Historical Fiction in the Adirondacks

By Mark Alpert

Question: Which U.S. president was the most prolific writer?

Answer: Teddy Roosevelt.

Surprised? According to Author in Chief by Craig Fehrman, TR wrote 37 works of biography, history, and public policy, the most notable of which was his first book, The Naval War of 1812, which was published when Roosevelt was only 24. In the popular imagination, TR is remembered as a great adventurer, but he was also an inexhaustible writer.

My wife and I have a soft spot for Teddy. About 15 years ago we joined the Theodore Roosevelt Association. We visited his childhood home, a townhouse on East 20th Street in Manhattan. (The building is actually a reconstruction of the original home, which was demolished in 1916, but it’s decorated with many of the original furnishings.) We also toured Sagamore Hill, the beautiful Long Island mansion that was Roosevelt’s home for most of his adult life and served as the Summer White House when he was president. And we trekked across the North Dakota Badlands to see the site of the cattle ranch on the Little Missouri where Teddy sought solace after the deaths of his wife and mother on the same day in 1884.

We love TR because he was an ardent conservationist, and because he was such a big-hearted optimist. His best book, in our opinion, is Letters to Kermit, a collection of the letters Teddy wrote to his second-oldest son, who was away at boarding school when his father was president. While TR struggled with the greatest issues of his day, busting trusts and building navies and negotiating peace treaties, he still found time to write chatty letters to Kermit, sometimes adorning them with charming drawings of elk and horses.

Of course, love is complicated, and as we learned more about TR — by attending conferences with historians such as Douglas Brinkley and Candice Millard — we discovered that parts of his political philosophy weren’t so appealing. He was a bit too fond of war and conquest, and he had some noxious notions about “race suicide” and America’s destiny to dominate Asia and the Pacific. For this reason, I support the recent decision to take down the statue of TR in front of the American Museum of Natural History. Because this statue shows Teddy on horseback next to an African and a Native American walking alongside his horse, it highlights his imperialist and racist attitudes. All in all, though, he was a remarkable president who certainly deserves his hallowed place on Mount Rushmore.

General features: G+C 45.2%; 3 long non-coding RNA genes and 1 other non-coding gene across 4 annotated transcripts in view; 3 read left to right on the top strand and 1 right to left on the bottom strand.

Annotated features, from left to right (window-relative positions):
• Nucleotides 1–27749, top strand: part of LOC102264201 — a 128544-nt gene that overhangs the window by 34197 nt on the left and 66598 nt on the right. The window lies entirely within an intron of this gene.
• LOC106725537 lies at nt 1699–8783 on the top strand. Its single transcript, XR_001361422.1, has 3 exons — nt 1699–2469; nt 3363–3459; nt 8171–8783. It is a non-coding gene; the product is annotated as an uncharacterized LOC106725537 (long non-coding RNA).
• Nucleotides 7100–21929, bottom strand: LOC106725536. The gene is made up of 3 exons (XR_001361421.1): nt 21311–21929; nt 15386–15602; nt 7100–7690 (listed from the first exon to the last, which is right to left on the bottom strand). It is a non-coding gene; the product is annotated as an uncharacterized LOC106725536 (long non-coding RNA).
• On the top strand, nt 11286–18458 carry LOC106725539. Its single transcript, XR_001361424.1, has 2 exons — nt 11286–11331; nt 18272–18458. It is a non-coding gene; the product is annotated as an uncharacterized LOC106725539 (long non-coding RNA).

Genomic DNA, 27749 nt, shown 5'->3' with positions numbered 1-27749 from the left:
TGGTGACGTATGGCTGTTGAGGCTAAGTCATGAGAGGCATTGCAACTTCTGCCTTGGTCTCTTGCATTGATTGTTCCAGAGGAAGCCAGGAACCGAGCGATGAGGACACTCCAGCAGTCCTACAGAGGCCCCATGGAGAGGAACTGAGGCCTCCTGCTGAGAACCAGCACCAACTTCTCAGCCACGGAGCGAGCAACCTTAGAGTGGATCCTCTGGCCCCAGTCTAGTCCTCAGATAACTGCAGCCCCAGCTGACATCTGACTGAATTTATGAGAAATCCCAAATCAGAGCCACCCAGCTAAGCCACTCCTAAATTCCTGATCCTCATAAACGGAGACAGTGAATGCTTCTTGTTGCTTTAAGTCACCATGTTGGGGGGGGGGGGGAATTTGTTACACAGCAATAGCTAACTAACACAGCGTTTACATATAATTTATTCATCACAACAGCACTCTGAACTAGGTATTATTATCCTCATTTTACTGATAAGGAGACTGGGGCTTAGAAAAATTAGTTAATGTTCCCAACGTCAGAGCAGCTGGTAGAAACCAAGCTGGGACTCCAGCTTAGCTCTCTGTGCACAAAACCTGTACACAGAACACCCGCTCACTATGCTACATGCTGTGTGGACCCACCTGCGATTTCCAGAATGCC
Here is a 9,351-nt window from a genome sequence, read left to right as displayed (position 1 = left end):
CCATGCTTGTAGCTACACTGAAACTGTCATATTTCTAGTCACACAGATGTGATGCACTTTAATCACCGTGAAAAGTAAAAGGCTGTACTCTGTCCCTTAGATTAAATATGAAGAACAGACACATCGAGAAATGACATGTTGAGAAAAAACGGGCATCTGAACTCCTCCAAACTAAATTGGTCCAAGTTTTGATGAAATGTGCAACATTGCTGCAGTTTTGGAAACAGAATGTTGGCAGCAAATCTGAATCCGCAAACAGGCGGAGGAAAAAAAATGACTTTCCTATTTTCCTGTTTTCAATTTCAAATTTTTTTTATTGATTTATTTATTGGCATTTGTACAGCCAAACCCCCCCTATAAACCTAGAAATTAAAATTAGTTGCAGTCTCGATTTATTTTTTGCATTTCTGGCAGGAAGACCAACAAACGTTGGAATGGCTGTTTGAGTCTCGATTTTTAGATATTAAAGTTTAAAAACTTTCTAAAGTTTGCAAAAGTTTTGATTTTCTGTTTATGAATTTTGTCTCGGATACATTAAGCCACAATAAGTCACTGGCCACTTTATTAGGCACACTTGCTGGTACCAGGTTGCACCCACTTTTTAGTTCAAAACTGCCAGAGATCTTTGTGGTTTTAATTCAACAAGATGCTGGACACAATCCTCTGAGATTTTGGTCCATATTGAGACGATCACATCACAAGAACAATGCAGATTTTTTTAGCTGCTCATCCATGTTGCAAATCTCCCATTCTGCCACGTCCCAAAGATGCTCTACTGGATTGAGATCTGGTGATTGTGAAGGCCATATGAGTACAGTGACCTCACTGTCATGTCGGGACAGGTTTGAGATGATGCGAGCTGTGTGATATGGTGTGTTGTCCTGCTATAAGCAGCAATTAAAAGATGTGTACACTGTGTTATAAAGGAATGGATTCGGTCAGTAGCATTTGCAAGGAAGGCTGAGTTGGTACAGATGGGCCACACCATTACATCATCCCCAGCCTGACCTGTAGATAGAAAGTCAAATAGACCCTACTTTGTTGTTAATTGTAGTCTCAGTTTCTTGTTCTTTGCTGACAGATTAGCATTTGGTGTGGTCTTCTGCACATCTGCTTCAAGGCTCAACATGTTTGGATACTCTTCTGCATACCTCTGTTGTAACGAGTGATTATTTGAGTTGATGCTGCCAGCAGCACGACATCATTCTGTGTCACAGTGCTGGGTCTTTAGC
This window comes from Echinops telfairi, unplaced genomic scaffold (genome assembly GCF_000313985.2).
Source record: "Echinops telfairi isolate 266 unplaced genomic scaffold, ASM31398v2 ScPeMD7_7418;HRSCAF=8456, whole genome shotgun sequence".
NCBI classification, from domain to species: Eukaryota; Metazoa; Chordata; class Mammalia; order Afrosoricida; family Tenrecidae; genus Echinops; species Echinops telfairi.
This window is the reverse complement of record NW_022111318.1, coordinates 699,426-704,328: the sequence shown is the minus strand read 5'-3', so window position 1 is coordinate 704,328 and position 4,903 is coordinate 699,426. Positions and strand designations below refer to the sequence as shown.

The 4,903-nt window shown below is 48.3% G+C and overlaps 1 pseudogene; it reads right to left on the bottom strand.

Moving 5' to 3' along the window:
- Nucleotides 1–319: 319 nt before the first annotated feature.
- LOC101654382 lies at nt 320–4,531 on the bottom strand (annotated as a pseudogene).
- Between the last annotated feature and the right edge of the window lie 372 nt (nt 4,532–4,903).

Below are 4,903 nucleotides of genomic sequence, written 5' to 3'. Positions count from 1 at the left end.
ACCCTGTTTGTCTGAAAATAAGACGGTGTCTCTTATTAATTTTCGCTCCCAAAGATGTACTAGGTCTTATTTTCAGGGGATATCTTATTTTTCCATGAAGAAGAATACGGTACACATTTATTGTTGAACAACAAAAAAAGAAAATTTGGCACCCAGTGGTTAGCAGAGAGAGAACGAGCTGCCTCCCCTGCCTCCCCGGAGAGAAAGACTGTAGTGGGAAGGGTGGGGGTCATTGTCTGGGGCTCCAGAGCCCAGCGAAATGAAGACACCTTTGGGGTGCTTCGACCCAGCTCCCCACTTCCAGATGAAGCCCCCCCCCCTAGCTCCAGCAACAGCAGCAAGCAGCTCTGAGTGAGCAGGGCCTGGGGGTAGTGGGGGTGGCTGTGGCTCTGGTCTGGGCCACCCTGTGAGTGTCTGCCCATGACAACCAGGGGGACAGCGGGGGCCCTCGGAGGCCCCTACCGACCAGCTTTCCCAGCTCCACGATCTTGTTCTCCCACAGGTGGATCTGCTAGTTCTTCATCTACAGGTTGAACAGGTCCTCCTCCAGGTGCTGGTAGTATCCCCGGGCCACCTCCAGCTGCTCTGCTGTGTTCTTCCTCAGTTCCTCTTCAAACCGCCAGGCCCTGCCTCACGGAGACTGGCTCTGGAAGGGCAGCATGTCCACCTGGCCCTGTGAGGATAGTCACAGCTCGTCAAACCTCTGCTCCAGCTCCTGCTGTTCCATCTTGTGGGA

What’s more, the story of TR’s life is fertile ground for historical fiction. Last week, my wife and I drove up to the Adirondacks for a weeklong vacation, and while we were there we paid a special visit to the starting point of Teddy’s Midnight Ride to the Presidency.

So let’s go back to September 1901. Let’s picture President William McKinley shaking hands with the public at the Pan-American Exposition in Buffalo. A man with his right hand wrapped in a handkerchief approaches; he’s an anarchist named Leon Czolgosz, and his handkerchief hides a .32-caliber revolver. He shoots McKinley twice in the belly before being tackled by police detectives and onlookers.

McKinley is rushed to the hospital, and Vice President Theodore Roosevelt hurries to Buffalo. But the operation to repair the gunshot wounds appears to be successful, and in the following days McKinley seems to get better. This is a great relief to many bigwigs in the Republican Party, who had encouraged Roosevelt to run as McKinley’s Vice President the year before partly because they’d wanted to stow him in a position where he would have no practical power. (TR greatly upset some of those bigwigs during his earlier stint as New York’s governor.)

Once it looked like McKinley would recover, Teddy — who could never sit still for very long — decided to go hiking in the Adirondacks. He went to a tiny village called Tahawus, which is also the Native American name for nearby Mt. Marcy, the highest peak in New York. (The name means “cloud-splitter.”) Roosevelt set off to climb Mt. Marcy with a few companions, while his second wife Edith and their children remained at the McNaughton Cottage in the village.

Meanwhile, back in Buffalo, McKinley took a turn for the worse. Gangrene festered inside him. The president’s advisers sent a telegram to Tahawus, urging TR to return to Buffalo as quickly as possible, but the vice president was off the grid, camping somewhere in the High Peaks. A band of wilderness guides dashed into the woods to find him, firing their guns as they neared Mt. Marcy. Teddy heard the gunfire and guessed that someone was looking for him. After rendezvousing with the guides, he swiftly hiked down the mountain and reached the village of Tahawus long after nightfall. He couldn’t spend the night with his family at the McNaughton Cottage; instead, he embarked on a desperate 35-mile ride, traveling on muddy roads in horse-drawn buckboard wagons to the town of North Creek, the closest train station. He arrived there at 4:46 a.m. and learned that McKinley was dead. At some point during that midnight ride, TR had become president of the United States.